The state of Utah provides several exemptions to the burden of sales tax. One particular exemption is very important for the purchase of a business becauseit often allows the transaction to be sales tax-free. This exemption is often referred to as the “occasional or isolated sales” exemption. It can be foundin Utah Code Section §59-12-104(13). This code section allowsa transaction to be exempt from sales tax if the seller is “not regularly engaged in the business of selling that type of tangible personal property…” This rule exempts most business acquisitions from Utah sales tax becausethe sale of most businesses is infrequent and only occur occasionally. However, there are a couple of important exceptionsto the exemption.
The first exception tothe “occasional or isolated sales” rule results when vehicles or vesselsare included as part of a company sale structuredas an asset sale (as opposed to a stock or entity sale). Utah Code Section §59-12-104(13)(b) states that the sale of a vehicle or vessel is not exempt and that the sale of a vehicle or vessel will be subject to sales tax at its fair market value, which is determined by the amount stated on a bill of sale or, in absence of a bill of sale, the fair market value as determined by the tax commission. If not taken into consideration at the time a company is sold, a purchaser may be in for a surprise when he or she goesto retitle the vehicle with the Utah Department of Motor Vehicles. This vehicle exception also raises the interesting question as to whether an equitable title transfer and a legal title transfer of a vehicle should be treated the same for sales tax purposes. If not, there is the potential for abuse of the law. For example, a person could set up a single member limitedliability company (“LLC”)and have that LLConly own the vehicle. When the owner wants to sell the vehicle heor she simply sells the LLC, which means the legal title of the vehicle never changes, and the vehicle would never be exposed toUtah sales tax. Of course, there would be costs to set up the LLC but it may be worth the cost for the transfer of a veryexpensive vehicle.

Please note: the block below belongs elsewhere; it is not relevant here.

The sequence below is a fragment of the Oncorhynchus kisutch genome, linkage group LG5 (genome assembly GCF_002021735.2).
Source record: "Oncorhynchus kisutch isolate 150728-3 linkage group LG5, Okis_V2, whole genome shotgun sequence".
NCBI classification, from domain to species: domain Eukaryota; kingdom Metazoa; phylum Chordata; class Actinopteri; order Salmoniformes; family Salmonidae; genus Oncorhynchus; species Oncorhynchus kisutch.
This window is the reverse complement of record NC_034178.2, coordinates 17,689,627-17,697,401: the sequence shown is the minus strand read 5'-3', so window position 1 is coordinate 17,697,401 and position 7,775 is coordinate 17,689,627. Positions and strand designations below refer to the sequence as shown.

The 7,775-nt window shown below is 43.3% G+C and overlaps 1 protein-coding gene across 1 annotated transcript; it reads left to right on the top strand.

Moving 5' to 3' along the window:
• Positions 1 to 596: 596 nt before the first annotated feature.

Another important exception to the “occasional or isolated sales” exemption iswhen the seller is regularly engaged (or holds themselves out as being engaged) in the selling of the type of tangible personal property beingtransferred, even if it is part of an overall asset sale of a business. However, Utah Code Section §59-12-104(25)provides another exemption which excludes from sales tax “a product purchased for resale in this state, in the regular course of business…”
It should be noted that the above information is only applicablefor sales tax and not for other taxes suchas income tax.